When PWM goes to 30% (and effective voltage on FAN is lower than 4V) which would be lower than reference voltage on comparator, then the comparatour OUTPUT would go to low state (gnd/0v) which would set NE555 to reset state and setting its output to 0v thus it will shut down the fan and i could also use it to shut down the LED (now without the voltage divider, tied directly to same voltage powering fan? Will this work?

Like this:
flS9nBh.png

When PWM % lower than 33 effective voltage on fan around 4V which is smaller than reference 4.3V so comparator out is low (0v/gnd) and linked to NE555 reset sets its output to 0 (0% PWM, all low, fans stop).
 
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audioguru

Well-Known Member
Most Helpful Member
The PWM circuit using a 555 can have soft start if you connect a pretty big capacitor (220uF?) from pin 5 to ground.

The blue LED 2 on the lower right is not powered. If it is connected to the PWM that goes to the motor then it will dim perfectly. I do not know why you want the LED to turn off when the motor's average voltage is 4V.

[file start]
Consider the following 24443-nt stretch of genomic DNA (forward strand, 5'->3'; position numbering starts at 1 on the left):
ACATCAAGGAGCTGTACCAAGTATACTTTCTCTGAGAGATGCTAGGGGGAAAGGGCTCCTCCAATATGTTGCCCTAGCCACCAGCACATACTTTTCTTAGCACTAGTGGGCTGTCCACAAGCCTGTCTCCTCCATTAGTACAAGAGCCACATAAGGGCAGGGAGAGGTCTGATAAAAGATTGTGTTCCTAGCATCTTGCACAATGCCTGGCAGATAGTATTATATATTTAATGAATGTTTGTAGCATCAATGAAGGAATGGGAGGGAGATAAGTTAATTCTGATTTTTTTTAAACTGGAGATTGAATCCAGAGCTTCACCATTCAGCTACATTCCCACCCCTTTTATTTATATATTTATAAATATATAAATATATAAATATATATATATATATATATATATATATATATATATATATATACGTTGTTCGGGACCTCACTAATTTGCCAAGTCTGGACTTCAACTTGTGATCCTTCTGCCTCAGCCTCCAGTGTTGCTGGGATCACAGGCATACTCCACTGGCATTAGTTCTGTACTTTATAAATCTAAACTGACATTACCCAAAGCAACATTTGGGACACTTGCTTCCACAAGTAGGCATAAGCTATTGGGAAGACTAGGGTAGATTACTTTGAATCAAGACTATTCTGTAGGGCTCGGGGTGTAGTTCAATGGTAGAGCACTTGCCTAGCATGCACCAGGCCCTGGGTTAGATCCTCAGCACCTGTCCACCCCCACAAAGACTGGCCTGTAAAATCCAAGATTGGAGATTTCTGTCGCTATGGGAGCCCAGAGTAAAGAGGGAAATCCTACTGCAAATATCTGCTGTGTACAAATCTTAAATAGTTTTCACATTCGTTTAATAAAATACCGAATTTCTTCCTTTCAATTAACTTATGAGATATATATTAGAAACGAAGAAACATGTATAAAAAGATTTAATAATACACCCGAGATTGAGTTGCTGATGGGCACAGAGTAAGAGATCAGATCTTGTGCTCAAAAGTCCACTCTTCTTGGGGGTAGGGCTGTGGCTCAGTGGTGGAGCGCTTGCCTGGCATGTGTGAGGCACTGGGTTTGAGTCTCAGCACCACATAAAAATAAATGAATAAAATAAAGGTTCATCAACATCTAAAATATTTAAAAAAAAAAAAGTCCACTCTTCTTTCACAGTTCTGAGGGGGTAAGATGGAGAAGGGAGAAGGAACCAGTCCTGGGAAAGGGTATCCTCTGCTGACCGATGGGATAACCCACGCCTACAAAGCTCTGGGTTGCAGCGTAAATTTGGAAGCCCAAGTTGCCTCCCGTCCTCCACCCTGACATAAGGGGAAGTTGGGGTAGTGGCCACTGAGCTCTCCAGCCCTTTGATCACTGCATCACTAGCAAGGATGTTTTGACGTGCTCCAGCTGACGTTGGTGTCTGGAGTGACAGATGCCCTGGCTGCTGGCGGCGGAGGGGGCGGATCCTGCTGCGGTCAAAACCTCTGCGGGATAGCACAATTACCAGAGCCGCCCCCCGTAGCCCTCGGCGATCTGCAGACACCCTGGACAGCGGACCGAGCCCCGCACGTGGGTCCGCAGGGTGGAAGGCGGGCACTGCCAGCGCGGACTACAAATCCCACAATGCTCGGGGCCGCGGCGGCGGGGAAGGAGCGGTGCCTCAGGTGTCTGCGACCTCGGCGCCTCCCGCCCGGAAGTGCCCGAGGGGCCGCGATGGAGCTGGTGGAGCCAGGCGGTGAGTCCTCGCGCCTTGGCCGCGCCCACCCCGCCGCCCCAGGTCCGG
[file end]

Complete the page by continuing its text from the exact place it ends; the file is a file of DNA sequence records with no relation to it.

konradIC13

Member
The PWM circuit using a 555 can have soft start if you connect a pretty big capacitor (220uF?) from pin 5 to ground.

The blue LED 2 on the lower right is not powered. If it is connected to the PWM that goes to the motor then it will dim perfectly. I do not know why you want the LED to turn off when the motor's average voltage is 4V.

I didnt test it with PWM yet, but when powering a 12V computer fan from adjustable power source, 4V was the voltage at which the fan stopped spinning and stalled. I want that led to signalise it. When fan is not spinning, average voltage is too low then led goes off. When average voltage goes up and is enough to spin the fan the led will light up.